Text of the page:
This special-edition Beetle was given a premium paint job.
The Millionth Beetle Was Produced In 1955
Pictured is the one-millionth VW Beetle, formerly known as the Kaefer, in the Autostadt Museum in Wolfsburg, Germany. The car is gold plated and also features gemstone-encrusted bumpers.
The millionth VW Beetle rolled off the assembly line in 1955. It took just 10 years for the millionth Beetle to be produced. Just eight years later in 1963, the automaker would deliver its 10 millionth car. Between 1938 and 2003, a record 21,529,464 Volkswagen Beetles were sold around the world.
Britain Rejected The Offer To Manufacture ‘Unattractive’ Beetles Following WWII
After World War II, Britain was supposed to take charge of the VW factory in Wolfsburg, Germany. However, British automakers had no desire to run the company and stated that “the vehicle does not meet the fundamental technical requirement of a motor-car.” They also commented that the car was “quite unattractive” to the typical consumer.
Oh, there’s more. The automakers claimed, “to build the car commercially would be a completely uneconomic enterprise.” They couldn’t have been more wrong and lost what would have been a monumental amount of money had they decided to take over the German business.
It Topped The Model T As The World’s Best-Selling Car
In 1972, the 15,007,034th VW Beetle came off the assembly line, beating a world car production record that Ford Motor Co. had set with the Model T, which was produced from 1908 to 1927. At the time, more Beetles had been sold than any other type of vehicle around the world.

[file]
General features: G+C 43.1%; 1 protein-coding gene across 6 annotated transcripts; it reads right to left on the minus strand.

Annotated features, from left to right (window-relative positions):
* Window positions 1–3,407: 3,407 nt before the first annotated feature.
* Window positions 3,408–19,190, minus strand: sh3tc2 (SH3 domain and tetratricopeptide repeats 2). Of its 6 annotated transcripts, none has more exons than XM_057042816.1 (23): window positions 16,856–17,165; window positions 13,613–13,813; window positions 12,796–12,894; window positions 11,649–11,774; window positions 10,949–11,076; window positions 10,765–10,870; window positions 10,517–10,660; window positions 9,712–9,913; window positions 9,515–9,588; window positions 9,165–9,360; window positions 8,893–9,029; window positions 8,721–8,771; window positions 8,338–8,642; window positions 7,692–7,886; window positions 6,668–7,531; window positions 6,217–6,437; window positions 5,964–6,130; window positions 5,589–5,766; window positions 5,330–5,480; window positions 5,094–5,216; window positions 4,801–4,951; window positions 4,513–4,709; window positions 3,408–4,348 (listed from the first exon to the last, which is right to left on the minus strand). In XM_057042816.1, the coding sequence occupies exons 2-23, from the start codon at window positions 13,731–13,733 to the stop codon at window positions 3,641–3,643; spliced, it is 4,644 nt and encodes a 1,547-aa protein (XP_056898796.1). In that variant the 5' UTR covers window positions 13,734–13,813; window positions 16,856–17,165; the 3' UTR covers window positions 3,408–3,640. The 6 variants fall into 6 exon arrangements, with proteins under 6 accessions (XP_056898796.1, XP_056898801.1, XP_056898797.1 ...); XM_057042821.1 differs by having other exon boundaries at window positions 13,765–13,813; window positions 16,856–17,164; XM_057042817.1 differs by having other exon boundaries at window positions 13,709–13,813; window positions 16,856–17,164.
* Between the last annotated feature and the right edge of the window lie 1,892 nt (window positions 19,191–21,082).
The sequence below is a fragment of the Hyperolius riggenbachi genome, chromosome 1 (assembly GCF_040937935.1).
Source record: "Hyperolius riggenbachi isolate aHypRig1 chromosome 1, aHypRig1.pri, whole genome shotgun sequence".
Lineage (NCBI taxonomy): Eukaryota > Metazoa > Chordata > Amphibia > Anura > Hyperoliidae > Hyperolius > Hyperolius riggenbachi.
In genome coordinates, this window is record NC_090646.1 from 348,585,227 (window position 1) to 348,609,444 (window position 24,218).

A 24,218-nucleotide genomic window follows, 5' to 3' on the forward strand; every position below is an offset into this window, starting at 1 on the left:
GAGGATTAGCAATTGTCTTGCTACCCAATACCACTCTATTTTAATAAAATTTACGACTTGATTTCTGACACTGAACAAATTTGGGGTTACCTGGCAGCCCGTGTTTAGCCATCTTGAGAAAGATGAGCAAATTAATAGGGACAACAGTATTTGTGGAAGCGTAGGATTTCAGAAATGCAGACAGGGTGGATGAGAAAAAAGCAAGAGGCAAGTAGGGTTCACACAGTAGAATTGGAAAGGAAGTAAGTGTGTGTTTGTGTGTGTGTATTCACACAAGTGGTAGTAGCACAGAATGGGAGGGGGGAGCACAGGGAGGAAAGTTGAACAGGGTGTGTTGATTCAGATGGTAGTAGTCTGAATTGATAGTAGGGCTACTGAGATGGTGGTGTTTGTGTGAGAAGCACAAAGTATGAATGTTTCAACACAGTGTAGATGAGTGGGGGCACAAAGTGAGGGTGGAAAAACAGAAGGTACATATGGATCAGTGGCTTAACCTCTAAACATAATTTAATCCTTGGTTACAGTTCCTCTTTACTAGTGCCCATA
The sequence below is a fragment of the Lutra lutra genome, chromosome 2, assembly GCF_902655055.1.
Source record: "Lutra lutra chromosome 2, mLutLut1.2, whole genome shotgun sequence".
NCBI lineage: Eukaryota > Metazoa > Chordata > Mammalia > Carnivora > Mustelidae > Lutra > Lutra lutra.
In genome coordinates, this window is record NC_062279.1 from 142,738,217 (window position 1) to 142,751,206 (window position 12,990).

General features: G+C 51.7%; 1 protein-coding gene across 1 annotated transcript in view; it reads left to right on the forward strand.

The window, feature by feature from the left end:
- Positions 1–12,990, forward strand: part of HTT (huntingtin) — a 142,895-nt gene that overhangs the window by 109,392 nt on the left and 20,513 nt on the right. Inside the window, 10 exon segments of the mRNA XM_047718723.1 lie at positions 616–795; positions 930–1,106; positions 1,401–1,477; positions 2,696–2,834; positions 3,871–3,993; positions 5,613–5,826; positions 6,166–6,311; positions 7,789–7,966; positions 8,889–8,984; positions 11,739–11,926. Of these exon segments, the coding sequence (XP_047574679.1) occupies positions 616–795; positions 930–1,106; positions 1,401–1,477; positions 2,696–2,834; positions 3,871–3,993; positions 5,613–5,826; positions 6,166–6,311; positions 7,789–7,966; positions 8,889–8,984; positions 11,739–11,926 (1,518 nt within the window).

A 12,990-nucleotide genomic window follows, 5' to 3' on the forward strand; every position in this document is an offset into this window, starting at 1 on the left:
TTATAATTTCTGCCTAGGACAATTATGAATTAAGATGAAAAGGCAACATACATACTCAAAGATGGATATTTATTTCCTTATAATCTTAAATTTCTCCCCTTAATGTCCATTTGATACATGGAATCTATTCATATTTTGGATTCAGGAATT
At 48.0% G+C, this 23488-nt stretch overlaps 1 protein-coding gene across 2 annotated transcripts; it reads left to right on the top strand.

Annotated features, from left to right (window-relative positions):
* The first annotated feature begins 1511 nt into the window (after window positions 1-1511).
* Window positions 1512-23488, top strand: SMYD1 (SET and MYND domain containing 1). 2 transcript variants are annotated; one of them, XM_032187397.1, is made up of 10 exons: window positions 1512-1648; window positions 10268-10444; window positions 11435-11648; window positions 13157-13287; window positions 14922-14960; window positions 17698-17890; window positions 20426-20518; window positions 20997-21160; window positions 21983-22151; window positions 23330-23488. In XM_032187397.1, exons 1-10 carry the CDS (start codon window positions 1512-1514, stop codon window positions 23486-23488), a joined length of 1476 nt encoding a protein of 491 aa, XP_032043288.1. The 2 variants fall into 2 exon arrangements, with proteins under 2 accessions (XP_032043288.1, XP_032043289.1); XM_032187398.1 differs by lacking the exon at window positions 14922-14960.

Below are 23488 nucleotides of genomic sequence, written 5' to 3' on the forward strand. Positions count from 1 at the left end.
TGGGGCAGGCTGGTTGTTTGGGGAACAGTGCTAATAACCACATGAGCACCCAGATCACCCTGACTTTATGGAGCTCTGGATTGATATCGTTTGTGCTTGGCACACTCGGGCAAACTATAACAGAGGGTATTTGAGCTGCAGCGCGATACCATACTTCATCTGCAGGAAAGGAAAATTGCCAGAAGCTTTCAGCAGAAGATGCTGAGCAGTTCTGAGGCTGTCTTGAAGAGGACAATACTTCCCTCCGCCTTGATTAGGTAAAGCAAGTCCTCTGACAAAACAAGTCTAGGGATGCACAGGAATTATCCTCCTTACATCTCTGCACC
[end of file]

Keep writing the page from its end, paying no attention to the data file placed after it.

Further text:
For many years the Beetle remained super popular among consumers, who loved the car for its unique design as well as its legacy. Its sales have since been surpassed by the VW Golf, Ford F-Series, and Toyota Corolla.
The New Beetle Inspired Other Automakers To Go Retro
As we noted previously, in 1998 VW reintroduced the New Beetle. People went crazy for the car, which had a sleek, modern look but still heavily relied on its retro design. It was a breath of fresh air in the late ’90s when many cars simply weren’t super exciting when it came to the design.
Other automakers took notice. In response to the New Beetle, they began producing retro-themed cars of their own, including the PT Cruiser, the SSR, HHR, and the modern Camaro. If you’re a fan of any of these cars, you have Volkswagen to thank.
You probably had no idea a Beetle could do this.
It Floats (For A Little While)